In my own research with veterans at the University of Wisconsin–Madison, I have found that self-compassion can be very helpful for returning soldiers. One man I’ll call Mike was highly self-critical and had developed extreme forbearance and self-discipline — attributes that earned him awards for courageous actions in combat. But at home he could not reconcile his actions as a soldier with his values as a civilian, and he had come to think of himself as a terrible human being.
Suffering from anxiety, depression, and post-traumatic stress disorder, Mike could not sleep at night. After participating in a yoga, breathing, and meditation-based workshop as part of our study, Mike’s attitude changed. He shared that though he remembers everything that happened, he understands that his past actions under orders do not represent who he is as a person now. Mike has recovered his ability to sleep.
Neff tells a similar story of working with a group of young veterans with post-traumatic stress disorder. She taught them ways in which, in a challenging or anxiety-provoking situation, it is possible to evoke self-compassion through touch. From an observer’s perspective, they are simply crossing their arms, but there is a private intention of giving a self-hug. One of the symptoms of post-traumatic stress disorder is feeling severely isolated. She describes how one of the toughest-looking veterans in the room said, “I don’t want to let go.” He felt such relief from this new attitude of self-nurturing. And that’s something you can try right now.
3 Practices for Boosting Self-Compassion
1) Write Yourself a Letter
Take the perspective of being a compassionate friend, so you can imagine that you are this other person. Ask yourself, “What would a compassionate and kind friend say to me right now? What would his or her words be?” Later, come back and read the letter, and receive it from yourself.
2) Write Down Your Self-Talk
If you are self-criticizing because your jeans don’t fit or you said the wrong thing in a situation, write down the self-critical words that come to mind, and then ask if you would ever say these words to a friend. What would a friend say?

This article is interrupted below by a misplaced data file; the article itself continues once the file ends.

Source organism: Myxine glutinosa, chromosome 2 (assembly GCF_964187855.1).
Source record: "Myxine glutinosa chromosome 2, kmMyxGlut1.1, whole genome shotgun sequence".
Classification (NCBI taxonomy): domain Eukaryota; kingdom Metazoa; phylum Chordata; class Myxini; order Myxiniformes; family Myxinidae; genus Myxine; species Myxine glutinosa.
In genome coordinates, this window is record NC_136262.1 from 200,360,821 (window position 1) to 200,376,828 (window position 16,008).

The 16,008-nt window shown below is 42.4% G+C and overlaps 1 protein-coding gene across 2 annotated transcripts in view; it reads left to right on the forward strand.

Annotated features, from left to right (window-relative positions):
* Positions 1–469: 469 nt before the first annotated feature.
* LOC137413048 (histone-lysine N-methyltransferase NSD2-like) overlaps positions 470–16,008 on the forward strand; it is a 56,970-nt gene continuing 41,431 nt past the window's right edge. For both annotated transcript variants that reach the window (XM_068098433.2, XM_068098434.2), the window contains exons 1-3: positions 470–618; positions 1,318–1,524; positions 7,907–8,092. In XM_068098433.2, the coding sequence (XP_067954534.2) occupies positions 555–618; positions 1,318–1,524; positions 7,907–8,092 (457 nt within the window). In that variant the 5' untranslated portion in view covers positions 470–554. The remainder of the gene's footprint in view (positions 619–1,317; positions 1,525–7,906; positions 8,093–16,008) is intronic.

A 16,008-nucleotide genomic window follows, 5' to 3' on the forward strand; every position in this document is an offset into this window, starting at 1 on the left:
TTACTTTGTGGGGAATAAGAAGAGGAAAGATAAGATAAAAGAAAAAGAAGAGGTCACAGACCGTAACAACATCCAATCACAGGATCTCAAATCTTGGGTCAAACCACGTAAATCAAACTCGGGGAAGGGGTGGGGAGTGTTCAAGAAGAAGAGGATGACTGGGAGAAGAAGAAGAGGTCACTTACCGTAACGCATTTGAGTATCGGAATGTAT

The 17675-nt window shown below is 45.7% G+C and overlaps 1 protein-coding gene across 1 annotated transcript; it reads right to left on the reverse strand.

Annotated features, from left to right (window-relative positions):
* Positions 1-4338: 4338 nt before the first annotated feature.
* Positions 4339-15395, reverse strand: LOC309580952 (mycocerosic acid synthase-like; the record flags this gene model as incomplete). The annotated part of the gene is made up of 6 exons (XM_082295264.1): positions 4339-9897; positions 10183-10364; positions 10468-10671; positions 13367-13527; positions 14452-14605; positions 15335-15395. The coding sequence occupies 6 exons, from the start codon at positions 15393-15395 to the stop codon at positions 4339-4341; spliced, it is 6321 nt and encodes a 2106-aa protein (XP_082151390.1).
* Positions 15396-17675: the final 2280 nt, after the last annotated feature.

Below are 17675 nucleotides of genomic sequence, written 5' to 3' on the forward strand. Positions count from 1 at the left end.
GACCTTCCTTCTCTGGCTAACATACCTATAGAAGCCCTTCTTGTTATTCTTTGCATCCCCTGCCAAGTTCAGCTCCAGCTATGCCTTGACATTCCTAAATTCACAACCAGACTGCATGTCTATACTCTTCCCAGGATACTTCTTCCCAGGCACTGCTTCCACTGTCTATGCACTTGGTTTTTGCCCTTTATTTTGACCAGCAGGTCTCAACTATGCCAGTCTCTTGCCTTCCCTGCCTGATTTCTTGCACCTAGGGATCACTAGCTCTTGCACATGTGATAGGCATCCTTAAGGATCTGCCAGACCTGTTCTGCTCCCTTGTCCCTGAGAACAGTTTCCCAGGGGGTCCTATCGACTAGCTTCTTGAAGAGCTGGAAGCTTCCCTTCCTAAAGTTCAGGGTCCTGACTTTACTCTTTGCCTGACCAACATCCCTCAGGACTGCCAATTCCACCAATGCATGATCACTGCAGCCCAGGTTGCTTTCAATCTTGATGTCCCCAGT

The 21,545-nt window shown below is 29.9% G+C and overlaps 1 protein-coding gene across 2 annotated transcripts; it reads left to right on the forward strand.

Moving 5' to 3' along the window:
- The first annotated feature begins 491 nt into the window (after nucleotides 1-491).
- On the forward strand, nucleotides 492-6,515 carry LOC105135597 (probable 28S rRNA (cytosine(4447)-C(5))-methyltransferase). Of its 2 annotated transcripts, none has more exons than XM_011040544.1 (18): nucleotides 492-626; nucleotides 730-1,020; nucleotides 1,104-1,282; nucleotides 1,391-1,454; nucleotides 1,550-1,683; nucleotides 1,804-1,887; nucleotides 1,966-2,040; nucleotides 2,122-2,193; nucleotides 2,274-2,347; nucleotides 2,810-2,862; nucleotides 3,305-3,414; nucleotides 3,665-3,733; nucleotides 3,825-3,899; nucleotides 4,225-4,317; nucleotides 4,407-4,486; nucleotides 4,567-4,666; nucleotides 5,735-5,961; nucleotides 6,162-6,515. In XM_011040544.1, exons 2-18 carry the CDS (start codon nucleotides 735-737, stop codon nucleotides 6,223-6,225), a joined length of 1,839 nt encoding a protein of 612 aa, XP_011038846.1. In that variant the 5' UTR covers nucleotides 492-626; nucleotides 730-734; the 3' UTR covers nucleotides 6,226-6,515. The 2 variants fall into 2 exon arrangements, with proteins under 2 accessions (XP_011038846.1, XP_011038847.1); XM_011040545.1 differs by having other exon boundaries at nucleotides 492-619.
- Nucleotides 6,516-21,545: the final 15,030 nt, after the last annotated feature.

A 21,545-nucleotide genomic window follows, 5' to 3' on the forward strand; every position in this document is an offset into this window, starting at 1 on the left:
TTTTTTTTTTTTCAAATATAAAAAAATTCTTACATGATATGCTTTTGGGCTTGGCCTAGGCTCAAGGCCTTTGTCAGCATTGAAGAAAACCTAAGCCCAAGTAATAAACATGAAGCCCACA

3) Develop a Self-Compassion Mantra
Neff suggests developing something that is easily memorized, so that when something difficult happens you can go to your phrases. These are not positive affirmations but reminders. Here is the self-compassion she developed for herself: “This is a moment of suffering. Suffering is part of life. May I be kind to myself in this moment; may I give myself the compassion that I need.”
Neff’s son has autism, and when he would have a tantrum in public, she would immediately turn to her self-compassion mantra, partly as a focus for her mind but also because what she needed most at that moment was emotional support for herself, so she could deal with the situation calmly and with more grace.
The Three Elements of Self-Compassion
Self-kindness: Self-compassion entails being warm and understanding toward ourselves when we suffer, fail, or feel inadequate, rather than ignoring our pain or flagellating ourselves with self-criticism. Self-compassionate people recognize that being imperfect, failing, and experiencing life difficulties are inevitable, so they tend to be gentle with themselves when confronted with painful experiences, rather than getting angry when life falls short of set ideals. People cannot always be or get exactly what they want. When this reality is denied or fought against, suffering increases in the form of stress, frustration, and self-criticism. When this reality is accepted with sympathy and kindness, greater emotional equanimity is experienced.
Common humanity: Frustration at not having things exactly as we want them is often accompanied by an irrational but pervasive sense of isolation — as if “I” am the only person suffering or making mistakes — but all humans suffer. The very definition of being “human” means that one is mortal, vulnerable, and imperfect. Therefore, self-compassion involves recognizing that suffering and personal inadequacy is part of the shared human experience — something that we all go through, rather than being something that happens to “me” alone. It also means recognizing that personal thoughts, feelings and actions are impacted by “external” factors, such as parenting history, culture, and genetic and environmental conditions, as well as the behavior and expectations of others. Thich Nhat Hahn calls the intricate web of reciprocal cause-and-effect in which we are all embedded “interbeing.” Recognizing our essential interbeing allows us to be less judgmental about our personal failings. After all, if we had full control over our behavior, how many people would consciously choose to have anger issues, addiction issues, debilitating social anxiety, eating disorders, and so on? Many aspects of ourselves and the circumstances of our lives are not of our choosing but instead stem from innumerable factors (genetic and/or environmental) over which we have little control. By recognizing our essential interdependence, therefore, failings and life’s difficulties do not have to be taken so personally but can be acknowledged with nonjudgmental compassion and understanding.
Mindfulness: Self-compassion also requires taking a balanced approach to our negative emotions so that feelings are neither suppressed nor exaggerated. This equilibrated stance stems from the process of relating personal experiences to those of others who are also suffering, thus putting our own situation into a larger perspective. It also stems from the willingness to observe our negative thoughts and emotions with openness and clarity, so that they are held in mindful awareness. Mindfulness is a nonjudgmental, receptive mind-state in which one observes thoughts and feelings as they are, without trying to suppress or deny them. We cannot ignore our pain and feel compassion for it at the same time. Mindfulness requires that we not be “over-identified” with thoughts and feelings, so that we are caught up and swept away by negative reactivity.